3 Options for Electric Scooter Navigation
The major increase in electric scooter usage in recent years has naturally given rise to a lot of discussion about the safety of the vehicles. Much of this discussion is relatively straightforward. For instance, it’s a given that it’s more responsible to ride with a helmet than without one, as well as that riding too fast makes things more dangerous. But there are also some safety issues that are less easily defined or addressed, such as the challenge of navigating cities and avoiding obstacles.
Addressing electric scooter safety issues such as these, one article suggested the simple solution of planning ahead — such as by knowing the regulations in a given city, wearing reflective clothing, and so on. To expand on this idea though, another crucial aspect of preparation for regular scooter usage is setting up navigation.
Navigation in a car is just about second nature for most people. These days a lot of cars have built-in navigation displays, and when that isn’t the case most of us find relatively safe ways to prop up our phones with map apps open. Many of us, if we’re being honest, will also hold our phones, or listen to audio directions. But on a scooter these options aren’t as readily available. Holding a phone is entirely unsafe, and the audio option isn’t great either as you’d need headphones to hear and you’ll be sacrificing some awareness of your surroundings.
The solution to all of this is to plan ahead. And to that point, there are four main, feasible options for navigation.
1. Buy GPS
The best GPS systems on the market can be a little bit expensive, but they’re still every bit as capable as in-car systems or mobile apps. They’re just not quite as fashionable as they used to be because these alternatives are often so much more convenient.
That said, GPS systems are often made to be mounted in a variety of different ways, which means you should have no trouble finding one you can attach to your scooter where you’re able to take a quick, safe glance at it now and then. It’s not a perfect option, but really it should be as safe as using your phone or GPS in a car. It just might run you between $100 and $200, if you want a reputable, reliable device.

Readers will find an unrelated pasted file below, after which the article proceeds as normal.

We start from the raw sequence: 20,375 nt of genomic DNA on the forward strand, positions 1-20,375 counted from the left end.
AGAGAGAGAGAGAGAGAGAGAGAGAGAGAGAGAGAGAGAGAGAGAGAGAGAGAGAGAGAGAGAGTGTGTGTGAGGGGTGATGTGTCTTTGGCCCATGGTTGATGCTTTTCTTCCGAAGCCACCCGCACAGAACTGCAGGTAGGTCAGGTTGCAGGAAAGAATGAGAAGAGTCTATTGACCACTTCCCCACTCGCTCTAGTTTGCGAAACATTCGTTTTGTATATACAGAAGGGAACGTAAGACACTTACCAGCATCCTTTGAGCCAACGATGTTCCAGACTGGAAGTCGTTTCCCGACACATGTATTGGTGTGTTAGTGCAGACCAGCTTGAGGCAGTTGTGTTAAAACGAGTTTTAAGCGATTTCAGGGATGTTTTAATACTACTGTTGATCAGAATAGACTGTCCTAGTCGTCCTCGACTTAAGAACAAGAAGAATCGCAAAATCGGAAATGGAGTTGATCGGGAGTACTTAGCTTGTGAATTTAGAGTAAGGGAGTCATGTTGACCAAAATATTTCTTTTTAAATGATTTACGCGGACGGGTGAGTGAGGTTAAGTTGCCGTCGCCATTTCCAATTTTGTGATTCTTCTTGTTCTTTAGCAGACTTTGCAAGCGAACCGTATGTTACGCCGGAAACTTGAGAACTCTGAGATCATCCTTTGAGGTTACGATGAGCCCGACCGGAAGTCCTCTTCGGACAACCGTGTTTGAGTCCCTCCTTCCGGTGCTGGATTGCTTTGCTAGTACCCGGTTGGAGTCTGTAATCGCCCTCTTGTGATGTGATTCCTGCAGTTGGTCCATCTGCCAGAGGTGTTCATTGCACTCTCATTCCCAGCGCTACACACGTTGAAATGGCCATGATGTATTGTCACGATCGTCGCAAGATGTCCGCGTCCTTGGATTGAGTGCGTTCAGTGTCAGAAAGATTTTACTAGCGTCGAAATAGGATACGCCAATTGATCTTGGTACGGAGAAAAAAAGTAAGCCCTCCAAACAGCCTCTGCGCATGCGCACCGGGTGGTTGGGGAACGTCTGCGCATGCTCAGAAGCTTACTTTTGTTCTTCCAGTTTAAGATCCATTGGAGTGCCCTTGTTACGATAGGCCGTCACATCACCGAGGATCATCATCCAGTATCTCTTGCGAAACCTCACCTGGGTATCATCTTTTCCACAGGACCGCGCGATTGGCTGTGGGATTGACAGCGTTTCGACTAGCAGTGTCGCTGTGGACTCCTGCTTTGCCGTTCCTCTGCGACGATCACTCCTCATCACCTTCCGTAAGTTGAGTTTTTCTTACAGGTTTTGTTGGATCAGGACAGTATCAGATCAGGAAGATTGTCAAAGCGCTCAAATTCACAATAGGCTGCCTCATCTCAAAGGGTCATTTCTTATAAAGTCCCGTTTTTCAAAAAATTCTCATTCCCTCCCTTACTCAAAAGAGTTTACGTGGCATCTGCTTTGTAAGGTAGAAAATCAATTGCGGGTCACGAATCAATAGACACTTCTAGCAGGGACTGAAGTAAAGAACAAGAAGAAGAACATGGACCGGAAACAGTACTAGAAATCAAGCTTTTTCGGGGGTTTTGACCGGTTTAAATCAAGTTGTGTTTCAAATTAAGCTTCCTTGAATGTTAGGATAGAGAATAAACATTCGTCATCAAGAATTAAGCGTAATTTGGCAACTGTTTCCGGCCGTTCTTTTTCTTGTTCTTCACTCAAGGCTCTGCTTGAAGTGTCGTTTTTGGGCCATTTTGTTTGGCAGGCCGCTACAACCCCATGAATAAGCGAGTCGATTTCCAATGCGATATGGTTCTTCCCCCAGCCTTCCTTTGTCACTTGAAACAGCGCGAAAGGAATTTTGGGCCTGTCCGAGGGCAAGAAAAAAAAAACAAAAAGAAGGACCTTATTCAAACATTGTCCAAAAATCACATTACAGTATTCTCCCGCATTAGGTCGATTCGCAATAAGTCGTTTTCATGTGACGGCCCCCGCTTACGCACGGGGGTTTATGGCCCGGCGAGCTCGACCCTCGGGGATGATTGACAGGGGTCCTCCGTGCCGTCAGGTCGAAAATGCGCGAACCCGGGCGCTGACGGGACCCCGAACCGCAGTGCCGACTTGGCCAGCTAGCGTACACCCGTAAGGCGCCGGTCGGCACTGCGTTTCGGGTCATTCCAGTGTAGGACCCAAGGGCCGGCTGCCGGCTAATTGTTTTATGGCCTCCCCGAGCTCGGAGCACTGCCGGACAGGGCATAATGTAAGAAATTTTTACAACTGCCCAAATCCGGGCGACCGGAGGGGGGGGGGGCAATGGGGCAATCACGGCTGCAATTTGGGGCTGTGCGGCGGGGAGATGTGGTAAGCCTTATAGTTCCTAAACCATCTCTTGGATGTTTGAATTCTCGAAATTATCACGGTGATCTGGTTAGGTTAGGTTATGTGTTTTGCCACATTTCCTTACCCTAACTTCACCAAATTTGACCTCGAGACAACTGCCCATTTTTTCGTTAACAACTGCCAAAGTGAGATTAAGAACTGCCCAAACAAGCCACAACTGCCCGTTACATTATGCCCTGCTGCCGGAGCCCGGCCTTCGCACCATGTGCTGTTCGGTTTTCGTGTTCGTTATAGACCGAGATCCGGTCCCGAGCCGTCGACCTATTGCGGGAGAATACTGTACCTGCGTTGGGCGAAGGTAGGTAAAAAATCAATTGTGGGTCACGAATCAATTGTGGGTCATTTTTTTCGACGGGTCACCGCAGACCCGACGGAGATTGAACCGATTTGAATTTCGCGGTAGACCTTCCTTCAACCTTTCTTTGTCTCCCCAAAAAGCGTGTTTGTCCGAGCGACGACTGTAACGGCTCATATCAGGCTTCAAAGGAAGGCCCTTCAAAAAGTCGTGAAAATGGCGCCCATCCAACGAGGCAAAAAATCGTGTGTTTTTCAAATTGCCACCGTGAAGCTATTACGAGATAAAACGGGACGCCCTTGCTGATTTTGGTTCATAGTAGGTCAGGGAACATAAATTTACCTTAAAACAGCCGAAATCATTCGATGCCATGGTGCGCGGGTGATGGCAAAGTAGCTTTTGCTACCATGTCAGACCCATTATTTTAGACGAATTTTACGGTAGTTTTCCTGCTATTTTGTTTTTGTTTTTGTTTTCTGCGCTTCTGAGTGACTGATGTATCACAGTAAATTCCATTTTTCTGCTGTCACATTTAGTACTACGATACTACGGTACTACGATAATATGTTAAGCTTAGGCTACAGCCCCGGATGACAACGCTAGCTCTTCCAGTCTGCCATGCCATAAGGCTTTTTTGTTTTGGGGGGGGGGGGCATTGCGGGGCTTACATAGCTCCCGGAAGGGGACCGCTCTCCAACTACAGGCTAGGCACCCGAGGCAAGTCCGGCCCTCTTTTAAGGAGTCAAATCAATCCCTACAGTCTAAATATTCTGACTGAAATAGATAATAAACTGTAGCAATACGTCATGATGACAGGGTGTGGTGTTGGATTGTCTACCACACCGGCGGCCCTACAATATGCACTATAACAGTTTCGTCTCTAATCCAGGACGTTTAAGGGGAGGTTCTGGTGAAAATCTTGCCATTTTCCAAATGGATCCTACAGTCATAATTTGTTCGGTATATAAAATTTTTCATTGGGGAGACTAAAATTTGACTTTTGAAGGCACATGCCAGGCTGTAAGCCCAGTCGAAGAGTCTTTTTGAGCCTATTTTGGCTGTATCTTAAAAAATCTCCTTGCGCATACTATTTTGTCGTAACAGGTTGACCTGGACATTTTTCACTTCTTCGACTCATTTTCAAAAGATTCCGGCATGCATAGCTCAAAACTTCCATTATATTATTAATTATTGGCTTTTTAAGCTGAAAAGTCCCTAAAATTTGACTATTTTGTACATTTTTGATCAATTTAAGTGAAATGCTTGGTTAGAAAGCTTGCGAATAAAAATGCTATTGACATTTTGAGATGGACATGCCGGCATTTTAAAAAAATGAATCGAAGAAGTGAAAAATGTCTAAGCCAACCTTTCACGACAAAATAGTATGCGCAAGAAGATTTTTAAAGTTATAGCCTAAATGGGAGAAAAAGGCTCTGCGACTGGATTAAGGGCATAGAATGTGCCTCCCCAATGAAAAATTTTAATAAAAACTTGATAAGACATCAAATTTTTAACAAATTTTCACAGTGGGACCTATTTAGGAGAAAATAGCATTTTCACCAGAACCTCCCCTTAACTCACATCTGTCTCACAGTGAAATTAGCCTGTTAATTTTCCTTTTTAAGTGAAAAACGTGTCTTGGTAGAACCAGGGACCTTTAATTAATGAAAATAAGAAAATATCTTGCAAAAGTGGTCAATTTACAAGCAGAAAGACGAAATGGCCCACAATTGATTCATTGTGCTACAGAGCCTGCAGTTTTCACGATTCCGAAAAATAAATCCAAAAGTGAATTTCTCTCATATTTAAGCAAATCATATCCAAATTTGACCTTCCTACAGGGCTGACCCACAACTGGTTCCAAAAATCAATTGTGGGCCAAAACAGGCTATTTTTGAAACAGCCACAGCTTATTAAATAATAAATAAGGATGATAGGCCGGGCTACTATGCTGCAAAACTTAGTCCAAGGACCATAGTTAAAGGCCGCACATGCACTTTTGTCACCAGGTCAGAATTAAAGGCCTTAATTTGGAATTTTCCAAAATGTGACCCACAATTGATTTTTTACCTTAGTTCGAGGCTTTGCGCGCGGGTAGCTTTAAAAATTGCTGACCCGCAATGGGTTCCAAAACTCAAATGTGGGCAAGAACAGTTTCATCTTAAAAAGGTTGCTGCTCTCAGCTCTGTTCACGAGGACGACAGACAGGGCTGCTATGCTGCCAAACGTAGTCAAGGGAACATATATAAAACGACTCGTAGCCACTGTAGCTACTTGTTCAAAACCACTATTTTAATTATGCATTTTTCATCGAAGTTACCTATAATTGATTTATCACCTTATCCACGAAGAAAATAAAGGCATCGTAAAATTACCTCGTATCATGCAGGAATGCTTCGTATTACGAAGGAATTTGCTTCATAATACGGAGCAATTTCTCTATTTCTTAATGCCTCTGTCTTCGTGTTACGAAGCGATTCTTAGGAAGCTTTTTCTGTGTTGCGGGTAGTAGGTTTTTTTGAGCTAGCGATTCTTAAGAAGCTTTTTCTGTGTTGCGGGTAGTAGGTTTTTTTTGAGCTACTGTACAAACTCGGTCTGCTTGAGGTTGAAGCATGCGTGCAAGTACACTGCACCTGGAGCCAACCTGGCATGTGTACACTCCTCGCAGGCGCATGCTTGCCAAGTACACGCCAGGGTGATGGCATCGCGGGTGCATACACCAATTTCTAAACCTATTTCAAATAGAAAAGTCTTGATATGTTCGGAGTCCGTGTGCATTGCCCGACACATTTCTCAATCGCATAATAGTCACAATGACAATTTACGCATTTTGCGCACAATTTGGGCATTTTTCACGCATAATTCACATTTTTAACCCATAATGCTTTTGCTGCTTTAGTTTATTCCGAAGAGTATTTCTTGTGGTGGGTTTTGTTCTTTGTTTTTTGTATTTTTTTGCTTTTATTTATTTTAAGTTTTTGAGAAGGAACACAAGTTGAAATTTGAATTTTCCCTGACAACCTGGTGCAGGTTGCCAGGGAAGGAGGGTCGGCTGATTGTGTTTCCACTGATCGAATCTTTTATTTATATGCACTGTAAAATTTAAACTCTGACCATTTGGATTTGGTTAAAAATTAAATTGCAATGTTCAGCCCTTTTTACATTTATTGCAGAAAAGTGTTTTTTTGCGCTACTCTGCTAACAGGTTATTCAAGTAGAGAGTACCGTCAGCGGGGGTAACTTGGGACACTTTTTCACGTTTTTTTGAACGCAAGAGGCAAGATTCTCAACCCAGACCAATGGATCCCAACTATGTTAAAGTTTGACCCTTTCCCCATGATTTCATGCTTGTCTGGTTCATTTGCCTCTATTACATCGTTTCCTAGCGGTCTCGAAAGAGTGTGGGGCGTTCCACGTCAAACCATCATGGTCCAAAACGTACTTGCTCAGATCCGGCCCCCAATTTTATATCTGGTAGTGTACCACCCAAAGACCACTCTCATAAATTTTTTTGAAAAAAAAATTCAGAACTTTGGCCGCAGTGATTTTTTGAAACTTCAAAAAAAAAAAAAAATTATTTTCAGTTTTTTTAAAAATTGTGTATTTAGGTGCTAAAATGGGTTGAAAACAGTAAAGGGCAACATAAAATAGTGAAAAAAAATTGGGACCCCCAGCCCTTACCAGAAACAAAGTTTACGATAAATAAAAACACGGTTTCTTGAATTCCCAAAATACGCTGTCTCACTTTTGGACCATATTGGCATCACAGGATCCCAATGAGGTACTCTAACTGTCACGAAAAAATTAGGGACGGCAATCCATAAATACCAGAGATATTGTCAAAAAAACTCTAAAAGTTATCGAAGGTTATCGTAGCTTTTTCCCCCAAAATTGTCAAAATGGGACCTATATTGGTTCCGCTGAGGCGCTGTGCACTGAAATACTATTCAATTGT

2. Make a GPS
If the GPS idea appeals to you but it’s a little expensive for your taste — or you just happen to be more of a DIYer at heart — you can also make this kind of navigation device. The process of building a navigation system via Arduino (a sort of circuit board design platform meant to simplify projects) is actually one you can find outlines and demos for online. This means you don’t necessarily have to be an experienced engineer in order to piece together a functioning GPS with a display screen — potentially for a fraction of the cost of buying one.
Arduino isn’t the only option you have either, though it is the simplest. Anyone with an interest also has access to PCB design systems online, whereby more complex printed circuit boards can be designed and fabricated. The benefit of choosing this route would essentially be greater capability — say, for mapping a wider area, or mapping it in more detail. That said, designing your own circuit board for a DIY GPS is going to be more complex as well.
Ultimately your chosen method depends on how much time and effort you want to put in, and how capable you need your GPS to be. But for straightforward navigation at an affordable price, the DIY approach in general is worth considering.
3. Mount Your Phone
The simplest solution may ultimately be to mount your phone — which is one reason phone holders were mentioned in our look at the best electric scooter accessories you can buy.
The main idea of the phone holder as discussed previously is safety. If you have a mount for your phone you’ll be less tempted to hold or use it while riding, but it will still be as accessible as possible n the event of an emergency. But with the right mount, you can also enjoy what is effectively a different version of a GPS device. Having your phone screen visible with a map application loaded up makes it easy to check your direction at stops, or glance briefly at next steps as you approach a turn.
4. AR Glasses
Okay, so AR glasses aren’t quite an option yet as of this writing. But we’re including them nonetheless because in time they’ll likely be the safest options for e-scooter navigation. Every expectation is that AR glasses will use the technology that exists in map apps in such a way that people no longer need to take their eyes off the road, even for a moment. In theory, you’ll be wearing glasses, riding along, and able to see directions faintly but visibly right before your eyes. It will be a near-perfect solution.
Each of these options is suitable for scooter activity. As you assess them for yourself though, be mindful of your own habits and tendencies above all else. Safety is most important, and choosing an option that you’re confident you’ll use responsibly is best.